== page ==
The only thing I was thinking when I was drawing was how to manipulate the original idea of the painting I saw into a new version, different from the last one I just did. I didn't think about what I would be drawing next, or even what my next move would be. Color was the only variable.
Visibly, however, the direction of my sketches was entirely circular. There was no exciting metamorphosis between points "A" and "B". Instead, I was just focused on experimentation. My convention (learned?) was to abandon representational drawing. I just wanted to get the color down onto the paper in a different way than the last sketch. I had never drawn like that before, it appeared to be completely automatic.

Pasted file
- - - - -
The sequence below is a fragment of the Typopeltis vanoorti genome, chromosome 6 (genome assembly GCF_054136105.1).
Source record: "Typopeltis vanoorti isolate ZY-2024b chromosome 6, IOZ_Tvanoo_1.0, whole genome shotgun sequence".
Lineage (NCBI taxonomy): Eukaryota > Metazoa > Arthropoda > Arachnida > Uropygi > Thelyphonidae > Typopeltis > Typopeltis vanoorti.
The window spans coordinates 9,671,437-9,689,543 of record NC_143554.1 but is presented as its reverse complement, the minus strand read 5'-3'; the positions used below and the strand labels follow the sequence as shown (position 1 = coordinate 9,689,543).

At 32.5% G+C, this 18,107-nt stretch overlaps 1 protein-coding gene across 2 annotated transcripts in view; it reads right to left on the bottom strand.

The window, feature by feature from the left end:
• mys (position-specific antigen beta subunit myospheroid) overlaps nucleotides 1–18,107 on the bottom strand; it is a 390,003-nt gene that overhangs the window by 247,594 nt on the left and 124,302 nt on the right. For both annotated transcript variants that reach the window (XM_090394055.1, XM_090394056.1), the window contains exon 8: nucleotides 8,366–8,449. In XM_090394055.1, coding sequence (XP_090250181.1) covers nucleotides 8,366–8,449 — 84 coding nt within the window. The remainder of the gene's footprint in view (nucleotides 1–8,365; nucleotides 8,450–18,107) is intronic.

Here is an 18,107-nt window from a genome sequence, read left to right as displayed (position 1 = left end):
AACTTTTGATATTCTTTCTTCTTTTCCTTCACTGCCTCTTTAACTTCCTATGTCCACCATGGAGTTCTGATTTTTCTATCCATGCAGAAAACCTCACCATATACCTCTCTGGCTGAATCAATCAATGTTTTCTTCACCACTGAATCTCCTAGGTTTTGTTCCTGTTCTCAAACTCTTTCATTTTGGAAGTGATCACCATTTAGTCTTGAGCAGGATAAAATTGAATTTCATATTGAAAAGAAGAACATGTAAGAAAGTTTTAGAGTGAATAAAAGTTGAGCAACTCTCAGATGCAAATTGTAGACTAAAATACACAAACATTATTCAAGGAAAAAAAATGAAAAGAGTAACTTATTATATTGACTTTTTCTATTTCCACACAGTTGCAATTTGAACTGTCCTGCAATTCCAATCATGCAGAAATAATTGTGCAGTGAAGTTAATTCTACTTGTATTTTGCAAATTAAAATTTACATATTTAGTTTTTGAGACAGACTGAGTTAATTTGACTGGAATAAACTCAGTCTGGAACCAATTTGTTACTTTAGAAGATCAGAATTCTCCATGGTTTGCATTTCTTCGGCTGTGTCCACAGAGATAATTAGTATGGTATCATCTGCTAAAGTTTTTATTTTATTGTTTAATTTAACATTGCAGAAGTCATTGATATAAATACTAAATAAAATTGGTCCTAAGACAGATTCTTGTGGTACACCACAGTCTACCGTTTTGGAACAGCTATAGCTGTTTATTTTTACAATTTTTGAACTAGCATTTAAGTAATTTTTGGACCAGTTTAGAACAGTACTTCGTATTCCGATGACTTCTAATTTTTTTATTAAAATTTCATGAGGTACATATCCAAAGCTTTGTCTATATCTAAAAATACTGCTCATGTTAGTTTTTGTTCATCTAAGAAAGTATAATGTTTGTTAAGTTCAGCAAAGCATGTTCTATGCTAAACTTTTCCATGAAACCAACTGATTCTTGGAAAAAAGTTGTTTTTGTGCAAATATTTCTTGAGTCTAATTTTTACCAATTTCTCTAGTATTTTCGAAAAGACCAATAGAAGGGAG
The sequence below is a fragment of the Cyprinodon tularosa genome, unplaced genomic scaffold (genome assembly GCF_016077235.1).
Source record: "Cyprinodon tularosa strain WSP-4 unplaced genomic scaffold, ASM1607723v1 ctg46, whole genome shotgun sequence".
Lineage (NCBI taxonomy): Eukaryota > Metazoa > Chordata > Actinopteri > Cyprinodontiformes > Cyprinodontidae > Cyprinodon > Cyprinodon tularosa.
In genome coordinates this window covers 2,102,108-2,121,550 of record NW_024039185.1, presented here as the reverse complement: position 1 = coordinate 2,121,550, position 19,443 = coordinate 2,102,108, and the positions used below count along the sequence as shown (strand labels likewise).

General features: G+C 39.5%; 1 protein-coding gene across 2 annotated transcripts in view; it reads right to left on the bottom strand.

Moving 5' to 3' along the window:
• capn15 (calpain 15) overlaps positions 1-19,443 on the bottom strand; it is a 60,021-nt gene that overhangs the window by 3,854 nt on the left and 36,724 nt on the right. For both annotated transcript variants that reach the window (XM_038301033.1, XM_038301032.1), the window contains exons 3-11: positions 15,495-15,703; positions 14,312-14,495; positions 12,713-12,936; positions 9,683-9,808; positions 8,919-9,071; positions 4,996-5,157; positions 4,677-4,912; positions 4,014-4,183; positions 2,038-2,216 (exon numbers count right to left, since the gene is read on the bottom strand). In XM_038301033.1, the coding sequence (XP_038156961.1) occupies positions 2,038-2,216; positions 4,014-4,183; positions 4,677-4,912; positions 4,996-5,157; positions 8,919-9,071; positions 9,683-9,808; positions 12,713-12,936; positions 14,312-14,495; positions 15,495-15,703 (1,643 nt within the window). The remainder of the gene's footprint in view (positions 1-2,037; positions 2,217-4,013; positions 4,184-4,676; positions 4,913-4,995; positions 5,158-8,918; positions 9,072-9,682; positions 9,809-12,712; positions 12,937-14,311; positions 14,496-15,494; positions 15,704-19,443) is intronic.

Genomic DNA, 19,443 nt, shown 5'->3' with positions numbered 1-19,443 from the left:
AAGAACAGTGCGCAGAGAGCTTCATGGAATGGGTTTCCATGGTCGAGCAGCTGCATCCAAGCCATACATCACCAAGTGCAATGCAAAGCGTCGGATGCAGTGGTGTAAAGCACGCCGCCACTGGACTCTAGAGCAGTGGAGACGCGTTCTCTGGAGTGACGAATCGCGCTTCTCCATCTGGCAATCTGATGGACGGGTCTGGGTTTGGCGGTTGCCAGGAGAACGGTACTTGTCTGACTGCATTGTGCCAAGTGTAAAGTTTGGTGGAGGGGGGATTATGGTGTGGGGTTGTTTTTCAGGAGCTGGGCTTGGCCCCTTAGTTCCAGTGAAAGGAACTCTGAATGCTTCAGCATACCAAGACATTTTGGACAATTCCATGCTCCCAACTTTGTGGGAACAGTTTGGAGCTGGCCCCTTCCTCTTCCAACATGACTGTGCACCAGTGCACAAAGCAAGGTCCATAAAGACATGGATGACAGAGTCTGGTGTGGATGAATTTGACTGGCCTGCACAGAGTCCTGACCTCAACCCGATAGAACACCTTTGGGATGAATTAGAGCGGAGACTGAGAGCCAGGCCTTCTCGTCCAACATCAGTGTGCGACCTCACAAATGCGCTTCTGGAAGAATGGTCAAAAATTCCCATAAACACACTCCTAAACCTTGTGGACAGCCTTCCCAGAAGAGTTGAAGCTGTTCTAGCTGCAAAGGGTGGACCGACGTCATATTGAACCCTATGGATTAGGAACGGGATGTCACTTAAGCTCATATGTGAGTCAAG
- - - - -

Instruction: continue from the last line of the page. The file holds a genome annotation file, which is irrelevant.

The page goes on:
I had to limit myself to no more than a few colors at a time, otherwise all the drawings would have turned out the same. Variables only existed in the arrangement of colors and shapes of colors. You could say the compositions were "abstract". To me it felt like gesture drawings, or warm-up exercises. I drew with the same energy I have when doing figure studies.
I didn't have much of a problem with the time constraint. I could have kept drawing, and often a minute felt like insufficient time for the sketch.
Even though they weren't realistic, and I didn't show any development from figurative to abstraction, I still think the sketches show an important progression. Even just the changes in color were enough of an evolution for me. Composition is not only dependent on figure/ground relationships, but color lends weight to the lines and shapes. Experimenting with those weights and placements is enough for me to work with.